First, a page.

It's Not Just New Energy Sources, It's Smarter Use of Existing Energy

We often hear that the best and easiest thing we could do to slow down CO2 pollution is to get much more energy efficient. Tons of the CO2 stuff are blown skyward simply because it takes twice as much to keep a leaky house warm than a snug one.

It appears that some Venture Capitalists — those guys with the indispensible start up money — are beginning to see that, too. Instead of investing in say, new solar technology, they are looking at smart switches for existing power grids. All good.

Venture capital is starting to move away from its infatuation with alternative energy and returning to one of its traditional strengths: applying information technology to improve the efficiency of energy consumption.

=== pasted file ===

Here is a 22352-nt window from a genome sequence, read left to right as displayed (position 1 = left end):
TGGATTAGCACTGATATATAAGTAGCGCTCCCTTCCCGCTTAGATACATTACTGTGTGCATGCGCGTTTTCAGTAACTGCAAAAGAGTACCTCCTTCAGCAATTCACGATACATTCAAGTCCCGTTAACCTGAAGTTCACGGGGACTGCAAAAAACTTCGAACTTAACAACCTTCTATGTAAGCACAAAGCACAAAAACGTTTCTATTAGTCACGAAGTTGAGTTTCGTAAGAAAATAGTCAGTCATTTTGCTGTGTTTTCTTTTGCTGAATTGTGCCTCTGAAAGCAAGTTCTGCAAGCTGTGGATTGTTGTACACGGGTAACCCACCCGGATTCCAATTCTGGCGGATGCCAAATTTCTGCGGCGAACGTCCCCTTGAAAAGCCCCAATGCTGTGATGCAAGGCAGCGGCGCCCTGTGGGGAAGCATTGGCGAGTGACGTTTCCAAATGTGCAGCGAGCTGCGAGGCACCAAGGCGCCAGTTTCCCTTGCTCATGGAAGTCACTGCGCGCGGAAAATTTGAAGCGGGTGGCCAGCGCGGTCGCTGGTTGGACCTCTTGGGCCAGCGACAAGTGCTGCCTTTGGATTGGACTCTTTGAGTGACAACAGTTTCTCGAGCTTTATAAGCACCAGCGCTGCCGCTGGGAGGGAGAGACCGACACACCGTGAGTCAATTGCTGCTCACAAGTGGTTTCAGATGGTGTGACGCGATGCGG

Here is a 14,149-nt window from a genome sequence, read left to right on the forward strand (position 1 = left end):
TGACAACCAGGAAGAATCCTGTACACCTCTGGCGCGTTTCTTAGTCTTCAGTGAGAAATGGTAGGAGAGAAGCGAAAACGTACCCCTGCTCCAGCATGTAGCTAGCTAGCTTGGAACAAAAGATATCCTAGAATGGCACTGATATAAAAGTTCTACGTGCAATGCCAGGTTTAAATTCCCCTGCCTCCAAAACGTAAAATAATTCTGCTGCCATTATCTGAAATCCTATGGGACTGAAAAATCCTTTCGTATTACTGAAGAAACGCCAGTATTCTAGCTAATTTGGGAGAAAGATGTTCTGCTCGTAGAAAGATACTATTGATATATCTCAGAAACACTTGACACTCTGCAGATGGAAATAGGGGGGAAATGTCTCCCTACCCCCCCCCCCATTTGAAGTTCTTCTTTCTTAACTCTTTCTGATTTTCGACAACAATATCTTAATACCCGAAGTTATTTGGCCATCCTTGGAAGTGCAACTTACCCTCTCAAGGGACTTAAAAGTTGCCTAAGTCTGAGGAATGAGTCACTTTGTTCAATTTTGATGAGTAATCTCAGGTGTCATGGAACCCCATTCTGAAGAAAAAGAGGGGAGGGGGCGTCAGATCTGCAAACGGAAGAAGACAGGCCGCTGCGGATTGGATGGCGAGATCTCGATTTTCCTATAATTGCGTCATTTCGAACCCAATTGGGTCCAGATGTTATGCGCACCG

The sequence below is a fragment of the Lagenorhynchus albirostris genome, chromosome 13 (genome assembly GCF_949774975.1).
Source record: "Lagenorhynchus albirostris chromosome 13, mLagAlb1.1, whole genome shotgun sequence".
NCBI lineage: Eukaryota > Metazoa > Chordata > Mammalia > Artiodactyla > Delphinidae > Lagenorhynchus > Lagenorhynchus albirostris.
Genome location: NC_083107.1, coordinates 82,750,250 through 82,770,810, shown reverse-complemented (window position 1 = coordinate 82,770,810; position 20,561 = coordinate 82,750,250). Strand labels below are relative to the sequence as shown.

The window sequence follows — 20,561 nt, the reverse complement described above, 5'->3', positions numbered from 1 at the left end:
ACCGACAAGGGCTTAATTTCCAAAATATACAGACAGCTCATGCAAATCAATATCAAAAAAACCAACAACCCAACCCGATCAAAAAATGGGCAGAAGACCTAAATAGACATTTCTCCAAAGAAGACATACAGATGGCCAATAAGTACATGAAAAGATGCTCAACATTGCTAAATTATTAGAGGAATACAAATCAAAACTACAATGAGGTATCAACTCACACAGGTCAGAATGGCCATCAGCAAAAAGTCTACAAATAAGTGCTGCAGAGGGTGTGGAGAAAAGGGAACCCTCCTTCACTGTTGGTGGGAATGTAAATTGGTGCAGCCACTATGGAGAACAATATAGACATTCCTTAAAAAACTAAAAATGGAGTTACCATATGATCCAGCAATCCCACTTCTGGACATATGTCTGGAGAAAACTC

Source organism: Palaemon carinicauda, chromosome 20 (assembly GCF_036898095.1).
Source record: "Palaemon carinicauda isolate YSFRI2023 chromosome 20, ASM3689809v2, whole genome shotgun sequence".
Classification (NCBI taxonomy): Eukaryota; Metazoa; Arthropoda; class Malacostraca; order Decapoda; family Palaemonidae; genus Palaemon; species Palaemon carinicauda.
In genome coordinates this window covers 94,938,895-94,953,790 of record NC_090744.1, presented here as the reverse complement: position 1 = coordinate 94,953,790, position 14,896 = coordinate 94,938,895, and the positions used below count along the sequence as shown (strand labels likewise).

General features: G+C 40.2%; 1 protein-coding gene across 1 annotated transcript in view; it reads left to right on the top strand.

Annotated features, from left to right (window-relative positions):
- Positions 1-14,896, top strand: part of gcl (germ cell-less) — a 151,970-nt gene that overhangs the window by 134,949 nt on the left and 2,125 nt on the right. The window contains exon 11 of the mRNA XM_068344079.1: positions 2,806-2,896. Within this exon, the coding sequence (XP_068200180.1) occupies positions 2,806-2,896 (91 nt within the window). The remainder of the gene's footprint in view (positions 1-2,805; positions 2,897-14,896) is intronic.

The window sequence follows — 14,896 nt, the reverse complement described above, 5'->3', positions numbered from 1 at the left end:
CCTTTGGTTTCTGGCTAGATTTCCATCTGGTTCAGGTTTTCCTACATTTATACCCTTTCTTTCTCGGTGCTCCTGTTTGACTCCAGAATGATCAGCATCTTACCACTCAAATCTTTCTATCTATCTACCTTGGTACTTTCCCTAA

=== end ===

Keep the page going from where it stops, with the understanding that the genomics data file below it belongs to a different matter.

Many investors say developing new forms of energy can consume hundreds of millions of dollars over many years before showing any return. Mr. Grosser’s firm, however, is looking for technologies that reduce demand for energy. “We need to move markets with small amounts of money,” he said.

… Sequoia invested in SynapSense, for example, which makes sensors that help data centers use less energy. MDV, an early investor in clean tech, backed Nanosolar, a thin-film solar cell company that has already raised $500 million. Now, MDV is focusing more on saving money. It invested in Gordon Murray Design, a company that will design eco-friendly cars but not build them

… Silver Spring, which was started in Milwaukee. It equips electric meters with networking cards so utilities can see power failures before customers call. In addition, customers can see which of their appliances use the most electricity and at which times of day they need to conserve.

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